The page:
New Cornell Food and Brand Lab research findings have uncovered the lifestyle secrets of the “mindlessly slim.” They are – Eating high-quality foods, Cooking at home, and listening to inner cues in order to stay slim. Over-riding feeling of guilt about overeating, is also significant. Furthermore, mindlessly slim people were more likely to have an enjoyment-based, internally informed approach to food and eating.
- Practice Mindful Eating
Be aware of what you are feeling, both inside and out. It is crucial to be mindful when taking care of yourself. Mindful eating means taking notice of what you are grabbing and gobbling. That might stop you from reaching for the first available “comfort” food and give you time to be in charge of your choices. What can you do to become more mindful? Try meditation, yoga, listening to music or creating a personal ritual such as preparing and drinking tea.
- Eat High Quality Food
Food is your foundation, and to build a solid foundation, you have to eat the best quality food you can. Quality food does not mean buying five organic apples a week and then filling up on frozen pizza and mac and cheese. Quality food is increasing your unprocessed food intake in an affordable way. For example, instead of buying fresh produce, you may choose to buy frozen/canned produce and fish so you can eat more healthy meals in a week. It’s not only more economical, it’s super-healthy! You can take the same amount of money and buy some organic cookies and milk, and then load up on hot dogs and McDonalds. That’s not quality eating. Quality is about mindfully preparing more of your own meals from unprocessed foods. The “extra” money you invest in your food and your health will spill over into all aspects of your life.
- Cook By-yourself
There are a lot of pros and cons to cook at home. Start cooking real, whole foods from scratch and you’ll be amazed to see the pounds drop off. Not only because you’re avoiding chemicals but also because you’re cutting out all that extra fat, sugar and salt. Portion control is as easy as deciding how much food to put on your plate, eliminating the temptation to eat all those fries that came with your restaurant burger. Restaurant food uses a lot of butter and heavy cream that can be high in calories. That makes it easier to stick to a diet plan. Cut down on your packaged, restaurant and take-out meals. Spend some time handling and preparing your own food.
- Be Mindful of Scale Reading
Don’t hop on the scale daily, and especially after large meals. You’ll only feel discouraged and disappointed, which can lead to binge eating behaviors. Obsessing about ups and downs on the scale can make or break your mood. According to the National Weight Control registry, 75 percent of people who’ve lost weight and kept it off for at least a year weigh themselves weekly, so do it the same day of the week, in the morning, and jot it down so you know where you stand throughout the month.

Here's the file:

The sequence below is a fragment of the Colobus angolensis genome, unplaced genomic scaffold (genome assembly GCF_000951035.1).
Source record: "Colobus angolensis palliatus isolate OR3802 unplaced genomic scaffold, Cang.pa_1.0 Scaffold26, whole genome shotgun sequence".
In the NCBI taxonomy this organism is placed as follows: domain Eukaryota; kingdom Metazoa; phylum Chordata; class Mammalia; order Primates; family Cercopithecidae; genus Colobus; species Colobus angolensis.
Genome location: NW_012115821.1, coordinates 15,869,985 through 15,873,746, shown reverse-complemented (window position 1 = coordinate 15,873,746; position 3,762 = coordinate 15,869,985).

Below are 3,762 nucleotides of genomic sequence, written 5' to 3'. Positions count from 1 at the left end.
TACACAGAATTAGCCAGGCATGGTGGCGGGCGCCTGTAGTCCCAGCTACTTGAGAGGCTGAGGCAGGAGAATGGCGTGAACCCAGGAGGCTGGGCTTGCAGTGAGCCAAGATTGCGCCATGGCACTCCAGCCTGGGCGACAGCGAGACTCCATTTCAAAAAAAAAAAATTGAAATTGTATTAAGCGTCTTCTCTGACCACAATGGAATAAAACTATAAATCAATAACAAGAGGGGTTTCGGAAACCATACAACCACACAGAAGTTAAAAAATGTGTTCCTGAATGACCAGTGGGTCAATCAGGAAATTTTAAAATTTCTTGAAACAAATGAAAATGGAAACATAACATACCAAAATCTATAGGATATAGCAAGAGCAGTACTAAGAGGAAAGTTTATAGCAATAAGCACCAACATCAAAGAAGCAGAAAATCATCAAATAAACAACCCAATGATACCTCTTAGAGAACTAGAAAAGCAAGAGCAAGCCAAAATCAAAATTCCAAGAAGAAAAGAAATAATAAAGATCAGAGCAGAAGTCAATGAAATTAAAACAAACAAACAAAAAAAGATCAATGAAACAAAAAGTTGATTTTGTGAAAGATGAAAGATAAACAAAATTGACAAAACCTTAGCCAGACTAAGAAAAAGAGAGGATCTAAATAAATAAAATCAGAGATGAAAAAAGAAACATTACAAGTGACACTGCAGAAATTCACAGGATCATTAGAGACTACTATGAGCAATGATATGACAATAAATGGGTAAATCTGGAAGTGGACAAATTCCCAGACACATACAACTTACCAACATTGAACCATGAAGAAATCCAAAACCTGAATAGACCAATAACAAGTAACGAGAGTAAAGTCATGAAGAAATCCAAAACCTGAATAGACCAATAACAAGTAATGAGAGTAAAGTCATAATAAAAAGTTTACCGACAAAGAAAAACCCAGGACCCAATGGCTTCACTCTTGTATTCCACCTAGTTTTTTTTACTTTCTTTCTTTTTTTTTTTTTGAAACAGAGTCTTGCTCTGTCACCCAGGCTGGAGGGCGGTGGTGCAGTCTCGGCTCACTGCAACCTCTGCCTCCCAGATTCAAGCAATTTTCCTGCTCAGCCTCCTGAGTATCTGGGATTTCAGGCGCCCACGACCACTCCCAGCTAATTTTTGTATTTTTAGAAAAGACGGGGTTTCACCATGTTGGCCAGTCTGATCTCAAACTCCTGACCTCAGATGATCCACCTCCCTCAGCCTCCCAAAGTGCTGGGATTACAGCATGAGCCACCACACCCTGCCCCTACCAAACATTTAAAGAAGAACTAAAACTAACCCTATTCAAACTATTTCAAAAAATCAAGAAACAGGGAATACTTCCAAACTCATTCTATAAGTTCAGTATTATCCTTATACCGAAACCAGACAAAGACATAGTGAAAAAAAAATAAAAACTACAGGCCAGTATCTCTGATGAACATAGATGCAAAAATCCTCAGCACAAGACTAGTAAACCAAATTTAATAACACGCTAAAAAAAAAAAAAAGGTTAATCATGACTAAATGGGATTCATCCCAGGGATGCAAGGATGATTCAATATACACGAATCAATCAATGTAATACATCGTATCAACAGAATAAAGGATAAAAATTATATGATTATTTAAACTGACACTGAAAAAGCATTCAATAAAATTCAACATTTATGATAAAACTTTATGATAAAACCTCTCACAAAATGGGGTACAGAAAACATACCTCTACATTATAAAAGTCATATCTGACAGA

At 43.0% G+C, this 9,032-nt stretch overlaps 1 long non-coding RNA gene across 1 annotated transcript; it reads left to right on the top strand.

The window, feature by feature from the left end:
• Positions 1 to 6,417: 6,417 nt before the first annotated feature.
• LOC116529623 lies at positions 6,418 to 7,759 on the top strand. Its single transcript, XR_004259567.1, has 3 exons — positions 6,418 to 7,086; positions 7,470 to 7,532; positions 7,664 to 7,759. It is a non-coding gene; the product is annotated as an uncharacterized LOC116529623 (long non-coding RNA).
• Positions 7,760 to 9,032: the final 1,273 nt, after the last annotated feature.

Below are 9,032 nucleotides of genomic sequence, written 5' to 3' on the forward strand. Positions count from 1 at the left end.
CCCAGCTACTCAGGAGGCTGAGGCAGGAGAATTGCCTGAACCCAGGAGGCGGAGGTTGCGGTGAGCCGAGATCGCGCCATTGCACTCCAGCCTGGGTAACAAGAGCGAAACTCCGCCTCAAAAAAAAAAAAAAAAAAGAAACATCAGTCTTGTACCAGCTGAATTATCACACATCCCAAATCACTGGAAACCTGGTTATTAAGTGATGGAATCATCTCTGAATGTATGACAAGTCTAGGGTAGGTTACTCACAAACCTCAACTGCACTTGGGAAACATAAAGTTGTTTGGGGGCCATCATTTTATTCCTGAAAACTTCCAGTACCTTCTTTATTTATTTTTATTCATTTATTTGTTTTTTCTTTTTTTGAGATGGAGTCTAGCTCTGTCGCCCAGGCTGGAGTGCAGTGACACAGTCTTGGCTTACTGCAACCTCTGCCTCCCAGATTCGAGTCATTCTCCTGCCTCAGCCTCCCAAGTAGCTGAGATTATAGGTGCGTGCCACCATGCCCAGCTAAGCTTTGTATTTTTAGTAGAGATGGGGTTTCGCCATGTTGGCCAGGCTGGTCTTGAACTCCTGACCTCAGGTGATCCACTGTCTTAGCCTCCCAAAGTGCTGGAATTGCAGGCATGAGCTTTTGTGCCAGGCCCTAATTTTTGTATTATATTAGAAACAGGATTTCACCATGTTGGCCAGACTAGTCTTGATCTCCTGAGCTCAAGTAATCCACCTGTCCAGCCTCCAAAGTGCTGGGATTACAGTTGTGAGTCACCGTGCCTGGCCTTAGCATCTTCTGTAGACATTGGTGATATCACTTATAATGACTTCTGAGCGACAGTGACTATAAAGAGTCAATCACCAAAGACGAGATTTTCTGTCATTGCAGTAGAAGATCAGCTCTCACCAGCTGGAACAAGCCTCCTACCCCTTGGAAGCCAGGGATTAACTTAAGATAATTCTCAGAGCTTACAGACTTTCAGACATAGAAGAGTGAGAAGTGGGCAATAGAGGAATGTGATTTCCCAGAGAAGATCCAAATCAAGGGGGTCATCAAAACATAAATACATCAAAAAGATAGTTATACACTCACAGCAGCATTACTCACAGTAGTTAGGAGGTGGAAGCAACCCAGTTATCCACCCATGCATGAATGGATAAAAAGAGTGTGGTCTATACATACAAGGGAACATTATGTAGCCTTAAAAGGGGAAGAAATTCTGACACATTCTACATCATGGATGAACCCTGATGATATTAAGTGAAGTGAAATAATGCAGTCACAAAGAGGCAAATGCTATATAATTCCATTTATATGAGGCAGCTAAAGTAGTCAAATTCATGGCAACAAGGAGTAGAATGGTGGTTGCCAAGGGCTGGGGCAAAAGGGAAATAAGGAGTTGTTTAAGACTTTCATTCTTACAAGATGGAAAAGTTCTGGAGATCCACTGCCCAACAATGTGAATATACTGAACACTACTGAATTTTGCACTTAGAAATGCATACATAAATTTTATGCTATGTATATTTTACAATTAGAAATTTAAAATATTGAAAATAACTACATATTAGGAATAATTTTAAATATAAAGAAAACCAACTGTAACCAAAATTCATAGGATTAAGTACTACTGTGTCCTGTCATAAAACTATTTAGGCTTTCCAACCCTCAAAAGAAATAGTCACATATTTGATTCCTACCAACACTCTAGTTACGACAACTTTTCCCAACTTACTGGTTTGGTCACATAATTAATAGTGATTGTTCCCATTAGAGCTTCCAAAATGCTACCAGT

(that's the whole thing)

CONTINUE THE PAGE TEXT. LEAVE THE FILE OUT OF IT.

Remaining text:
- Manage your Emotions
Labeling food as good or bad prevents you from actually enjoying it. Eating disorders tend to make this even worse and feelings of guilt easily result in self-loathing, shame and hopelessness. How to handle emotional eating? Write down what you feel and where you think it comes from. In what parts of your body do you feel it the most? Another exercise that is useful is to write down 3 things you like about yourself. This is a way to distract your mind and by directing it towards something positive it helps you in learning to appreciate yourself. Your emotions and feelings are there to be felt not to be pushed away. Talk to them, welcome them, but choose not to punish their existence.
Tips for a Building a High Quality Diet
- Eat 5-6 servings of fruits and vegetables per day, or approximately 3 cups.
- Eat a variety of colors for a full range of nutrients.Aim to have 50% of your carbohydrates come from whole grains.
- Choose lean protein sources such as skinless chicken breast, fish, extra-lean cuts of pork and beef, and low-fat dairy products.
- Limit added sugar, sweets, and soft drinks; they are low in nutrient density and cause spikes in glucose levels.Have a serving or more of nuts, seeds, or legumes per day.
- Whether eating a full meal or snacking, include all 3 macronutrients: protein, carbohydrates, and a little fat..
Food is there to nourish your body and feed your soul, not for counting calories and compensation.
- https://www.sciencedaily.com/ (The findings of this study were presented at Obesity Week 2015, Los Angeles, CA on November 4th)
The Content is not intended to be a substitute for professional medical advice, diagnosis, or treatment. Always seek the advice of your physician or other qualified health provider with any questions you may have regarding a medical condition.